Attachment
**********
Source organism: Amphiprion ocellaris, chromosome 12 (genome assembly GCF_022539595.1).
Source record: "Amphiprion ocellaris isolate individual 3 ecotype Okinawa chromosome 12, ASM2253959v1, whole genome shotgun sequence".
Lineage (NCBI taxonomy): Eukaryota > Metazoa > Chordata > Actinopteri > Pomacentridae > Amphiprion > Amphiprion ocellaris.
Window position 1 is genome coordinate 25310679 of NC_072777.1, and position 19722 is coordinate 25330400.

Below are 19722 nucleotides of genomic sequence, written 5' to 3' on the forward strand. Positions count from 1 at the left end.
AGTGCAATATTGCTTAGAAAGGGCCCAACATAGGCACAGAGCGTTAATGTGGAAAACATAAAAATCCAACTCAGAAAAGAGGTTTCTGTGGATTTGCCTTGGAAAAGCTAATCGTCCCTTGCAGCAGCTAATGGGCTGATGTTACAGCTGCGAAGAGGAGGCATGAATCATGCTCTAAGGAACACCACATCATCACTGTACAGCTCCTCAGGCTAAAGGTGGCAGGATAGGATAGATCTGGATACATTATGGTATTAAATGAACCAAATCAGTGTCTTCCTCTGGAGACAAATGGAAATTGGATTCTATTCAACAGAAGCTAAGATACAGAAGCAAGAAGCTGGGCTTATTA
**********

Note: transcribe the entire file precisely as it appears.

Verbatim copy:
Source organism: Amphiprion ocellaris, chromosome 12 (genome assembly GCF_022539595.1).
Source record: "Amphiprion ocellaris isolate individual 3 ecotype Okinawa chromosome 12, ASM2253959v1, whole genome shotgun sequence".
Lineage (NCBI taxonomy): Eukaryota > Metazoa > Chordata > Actinopteri > Pomacentridae > Amphiprion > Amphiprion ocellaris.
Window position 1 is genome coordinate 25310679 of NC_072777.1, and position 19722 is coordinate 25330400.

Below are 19722 nucleotides of genomic sequence, written 5' to 3' on the forward strand. Positions count from 1 at the left end.
AGTGCAATATTGCTTAGAAAGGGCCCAACATAGGCACAGAGCGTTAATGTGGAAAACATAAAAATCCAACTCAGAAAAGAGGTTTCTGTGGATTTGCCTTGGAAAAGCTAATCGTCCCTTGCAGCAGCTAATGGGCTGATGTTACAGCTGCGAAGAGGAGGCATGAATCATGCTCTAAGGAACACCACATCATCACTGTACAGCTCCTCAGGCTAAAGGTGGCAGGATAGGATAGATCTGGATACATTATGGTATTAAATGAACCAAATCAGTGTCTTCCTCTGGAGACAAATGGAAATTGGATTCTATTCAACAGAAGCTAAGATACAGAAGCAAGAAGCTGGGCTTATTA